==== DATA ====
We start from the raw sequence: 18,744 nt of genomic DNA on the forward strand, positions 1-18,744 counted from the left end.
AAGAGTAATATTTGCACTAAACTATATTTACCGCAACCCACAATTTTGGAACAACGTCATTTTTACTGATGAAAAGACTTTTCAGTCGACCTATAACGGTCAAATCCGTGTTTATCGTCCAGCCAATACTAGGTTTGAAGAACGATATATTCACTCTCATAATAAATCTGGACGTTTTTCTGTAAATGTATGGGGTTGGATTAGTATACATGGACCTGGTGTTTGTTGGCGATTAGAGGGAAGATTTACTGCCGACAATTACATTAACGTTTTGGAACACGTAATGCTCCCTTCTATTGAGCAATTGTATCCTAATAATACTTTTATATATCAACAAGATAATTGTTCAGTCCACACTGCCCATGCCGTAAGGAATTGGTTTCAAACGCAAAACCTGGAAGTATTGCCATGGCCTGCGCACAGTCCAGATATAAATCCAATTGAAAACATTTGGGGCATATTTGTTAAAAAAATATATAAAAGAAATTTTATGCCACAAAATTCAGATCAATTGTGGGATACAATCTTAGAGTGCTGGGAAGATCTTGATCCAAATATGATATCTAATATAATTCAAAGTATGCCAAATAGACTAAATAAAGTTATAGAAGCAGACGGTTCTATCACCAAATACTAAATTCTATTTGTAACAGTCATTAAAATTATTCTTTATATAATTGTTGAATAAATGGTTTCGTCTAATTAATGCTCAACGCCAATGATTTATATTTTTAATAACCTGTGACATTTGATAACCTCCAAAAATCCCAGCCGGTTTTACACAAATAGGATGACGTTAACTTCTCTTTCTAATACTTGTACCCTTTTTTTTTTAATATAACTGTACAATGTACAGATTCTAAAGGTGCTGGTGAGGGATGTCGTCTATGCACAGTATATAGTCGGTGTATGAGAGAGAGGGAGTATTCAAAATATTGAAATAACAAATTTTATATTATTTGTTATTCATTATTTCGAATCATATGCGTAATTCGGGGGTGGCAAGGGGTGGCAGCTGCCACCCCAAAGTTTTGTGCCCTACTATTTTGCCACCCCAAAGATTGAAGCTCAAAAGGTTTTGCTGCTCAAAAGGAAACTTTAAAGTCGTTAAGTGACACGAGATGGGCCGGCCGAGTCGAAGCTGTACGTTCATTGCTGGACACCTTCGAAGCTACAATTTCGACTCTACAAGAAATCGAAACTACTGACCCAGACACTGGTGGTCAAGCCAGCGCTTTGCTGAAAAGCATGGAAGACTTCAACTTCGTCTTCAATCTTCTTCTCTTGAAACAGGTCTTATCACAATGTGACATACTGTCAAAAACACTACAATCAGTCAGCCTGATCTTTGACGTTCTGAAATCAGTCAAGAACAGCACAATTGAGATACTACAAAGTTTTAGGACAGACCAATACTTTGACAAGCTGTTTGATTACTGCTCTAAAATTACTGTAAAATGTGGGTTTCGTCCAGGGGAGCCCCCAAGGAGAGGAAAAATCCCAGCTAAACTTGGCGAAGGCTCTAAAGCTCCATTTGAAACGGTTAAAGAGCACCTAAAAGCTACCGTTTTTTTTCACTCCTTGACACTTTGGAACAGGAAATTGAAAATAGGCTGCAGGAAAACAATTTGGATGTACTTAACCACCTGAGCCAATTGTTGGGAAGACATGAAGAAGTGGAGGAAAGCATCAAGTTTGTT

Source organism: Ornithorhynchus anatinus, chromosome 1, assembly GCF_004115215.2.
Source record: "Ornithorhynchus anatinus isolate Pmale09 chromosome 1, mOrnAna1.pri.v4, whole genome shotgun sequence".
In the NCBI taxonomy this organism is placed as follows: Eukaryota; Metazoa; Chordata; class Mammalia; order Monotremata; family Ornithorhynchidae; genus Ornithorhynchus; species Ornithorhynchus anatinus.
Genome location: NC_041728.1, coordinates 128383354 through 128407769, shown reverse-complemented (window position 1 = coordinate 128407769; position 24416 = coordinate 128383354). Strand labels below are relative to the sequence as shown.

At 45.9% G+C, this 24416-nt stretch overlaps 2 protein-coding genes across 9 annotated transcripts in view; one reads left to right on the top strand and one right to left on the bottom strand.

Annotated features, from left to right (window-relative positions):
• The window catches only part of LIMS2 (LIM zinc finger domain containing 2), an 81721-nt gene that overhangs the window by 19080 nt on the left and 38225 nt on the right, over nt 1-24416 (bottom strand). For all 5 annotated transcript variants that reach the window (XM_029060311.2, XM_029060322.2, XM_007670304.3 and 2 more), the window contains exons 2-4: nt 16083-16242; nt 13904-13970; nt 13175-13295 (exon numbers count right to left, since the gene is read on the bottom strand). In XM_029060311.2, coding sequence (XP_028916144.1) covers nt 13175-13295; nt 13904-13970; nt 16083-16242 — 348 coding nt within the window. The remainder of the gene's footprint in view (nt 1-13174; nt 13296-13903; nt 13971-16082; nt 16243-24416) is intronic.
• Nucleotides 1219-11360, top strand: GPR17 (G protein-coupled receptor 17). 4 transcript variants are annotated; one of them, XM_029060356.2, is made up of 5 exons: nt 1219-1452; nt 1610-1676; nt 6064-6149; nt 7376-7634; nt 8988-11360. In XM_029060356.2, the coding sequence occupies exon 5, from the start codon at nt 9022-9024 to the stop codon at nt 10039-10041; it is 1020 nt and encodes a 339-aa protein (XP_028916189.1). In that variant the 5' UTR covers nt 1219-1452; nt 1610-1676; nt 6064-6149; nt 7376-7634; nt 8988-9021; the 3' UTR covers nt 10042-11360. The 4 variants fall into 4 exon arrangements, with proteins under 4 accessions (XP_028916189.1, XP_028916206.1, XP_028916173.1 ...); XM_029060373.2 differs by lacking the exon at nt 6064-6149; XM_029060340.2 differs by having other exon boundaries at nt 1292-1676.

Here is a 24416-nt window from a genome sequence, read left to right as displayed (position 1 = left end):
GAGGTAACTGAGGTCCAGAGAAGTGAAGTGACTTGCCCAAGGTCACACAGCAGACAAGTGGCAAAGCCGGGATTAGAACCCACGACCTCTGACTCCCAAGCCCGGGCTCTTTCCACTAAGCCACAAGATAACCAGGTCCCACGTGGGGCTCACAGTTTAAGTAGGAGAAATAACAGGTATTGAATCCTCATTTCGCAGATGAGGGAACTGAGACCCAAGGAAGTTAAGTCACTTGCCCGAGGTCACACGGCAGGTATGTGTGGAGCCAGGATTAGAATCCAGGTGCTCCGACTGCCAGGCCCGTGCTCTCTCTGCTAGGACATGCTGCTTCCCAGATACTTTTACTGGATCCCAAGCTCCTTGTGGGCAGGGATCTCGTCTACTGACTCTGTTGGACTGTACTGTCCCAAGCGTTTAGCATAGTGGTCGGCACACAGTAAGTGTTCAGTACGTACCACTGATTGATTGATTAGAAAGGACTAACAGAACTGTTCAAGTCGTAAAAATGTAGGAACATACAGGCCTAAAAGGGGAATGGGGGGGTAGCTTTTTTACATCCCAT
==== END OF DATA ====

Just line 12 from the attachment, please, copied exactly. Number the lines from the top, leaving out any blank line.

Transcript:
GAGGTAACTGAGGTCCAGAGAAGTGAAGTGACTTGCCCAAGGTCACACAGCAGACAAGTGGCAAAGCCGGGATTAGAACCCACGACCTCTGACTCCCAAGCCCGGGCTCTTTCCACTAAGCCACAAGATAACCAGGTCCCACGTGGGGCTCACAGTTTAAGTAGGAGAAATAACAGGTATTGAATCCTCATTTCGCAGATGAGGGAACTGAGACCCAAGGAAGTTAAGTCACTTGCCCGAGGTCACACGGCAGGTATGTGTGGAGCCAGGATTAGAATCCAGGTGCTCCGACTGCCAGGCCCGTGCTCTCTCTGCTAGGACATGCTGCTTCCCAGATACTTTTACTGGATCCCAAGCTCCTTGTGGGCAGGGATCTCGTCTACTGACTCTGTTGGACTGTACTGTCCCAAGCGTTTAGCATAGTGGTCGGCACACAGTAAGTGTTCAGTACGTACCACTGATTGATTGATTAGAAAGGACTAACAGAACTGTTCAAGTCGTAAAAATGTAGGAACATACAGGCCTAAAAGGGGAATGGGGGGGTAGCTTTTTTACATCCCAT